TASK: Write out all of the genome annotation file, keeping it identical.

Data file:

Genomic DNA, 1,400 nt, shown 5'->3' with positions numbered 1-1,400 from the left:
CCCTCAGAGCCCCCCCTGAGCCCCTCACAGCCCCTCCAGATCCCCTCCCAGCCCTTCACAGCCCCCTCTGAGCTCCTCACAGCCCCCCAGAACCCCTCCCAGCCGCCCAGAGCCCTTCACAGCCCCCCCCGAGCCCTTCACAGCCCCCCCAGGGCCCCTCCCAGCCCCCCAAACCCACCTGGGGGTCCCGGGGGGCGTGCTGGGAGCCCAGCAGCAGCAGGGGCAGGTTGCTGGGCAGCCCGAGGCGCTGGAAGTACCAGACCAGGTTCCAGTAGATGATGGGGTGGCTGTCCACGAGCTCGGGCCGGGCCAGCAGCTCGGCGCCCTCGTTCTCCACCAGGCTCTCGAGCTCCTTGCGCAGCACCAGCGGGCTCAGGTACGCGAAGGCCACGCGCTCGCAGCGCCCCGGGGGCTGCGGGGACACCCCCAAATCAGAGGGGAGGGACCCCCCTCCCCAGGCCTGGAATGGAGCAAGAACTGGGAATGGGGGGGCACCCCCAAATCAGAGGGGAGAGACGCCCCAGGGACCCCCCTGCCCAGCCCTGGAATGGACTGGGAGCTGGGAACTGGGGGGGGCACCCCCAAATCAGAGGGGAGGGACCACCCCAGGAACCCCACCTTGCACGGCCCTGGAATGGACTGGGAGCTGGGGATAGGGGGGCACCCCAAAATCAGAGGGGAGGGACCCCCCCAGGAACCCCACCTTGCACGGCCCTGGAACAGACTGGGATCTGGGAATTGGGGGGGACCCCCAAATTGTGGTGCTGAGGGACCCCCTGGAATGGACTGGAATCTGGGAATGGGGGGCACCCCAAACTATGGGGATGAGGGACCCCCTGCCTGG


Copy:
Genomic DNA, 1,400 nt, shown 5'->3' with positions numbered 1-1,400 from the left:
CCCTCAGAGCCCCCCCTGAGCCCCTCACAGCCCCTCCAGATCCCCTCCCAGCCCTTCACAGCCCCCTCTGAGCTCCTCACAGCCCCCCAGAACCCCTCCCAGCCGCCCAGAGCCCTTCACAGCCCCCCCCGAGCCCTTCACAGCCCCCCCAGGGCCCCTCCCAGCCCCCCAAACCCACCTGGGGGTCCCGGGGGGCGTGCTGGGAGCCCAGCAGCAGCAGGGGCAGGTTGCTGGGCAGCCCGAGGCGCTGGAAGTACCAGACCAGGTTCCAGTAGATGATGGGGTGGCTGTCCACGAGCTCGGGCCGGGCCAGCAGCTCGGCGCCCTCGTTCTCCACCAGGCTCTCGAGCTCCTTGCGCAGCACCAGCGGGCTCAGGTACGCGAAGGCCACGCGCTCGCAGCGCCCCGGGGGCTGCGGGGACACCCCCAAATCAGAGGGGAGGGACCCCCCTCCCCAGGCCTGGAATGGAGCAAGAACTGGGAATGGGGGGGCACCCCCAAATCAGAGGGGAGAGACGCCCCAGGGACCCCCCTGCCCAGCCCTGGAATGGACTGGGAGCTGGGAACTGGGGGGGGCACCCCCAAATCAGAGGGGAGGGACCACCCCAGGAACCCCACCTTGCACGGCCCTGGAATGGACTGGGAGCTGGGGATAGGGGGGCACCCCAAAATCAGAGGGGAGGGACCCCCCCAGGAACCCCACCTTGCACGGCCCTGGAACAGACTGGGATCTGGGAATTGGGGGGGACCCCCAAATTGTGGTGCTGAGGGACCCCCTGGAATGGACTGGAATCTGGGAATGGGGGGCACCCCAAACTATGGGGATGAGGGACCCCCTGCCTGG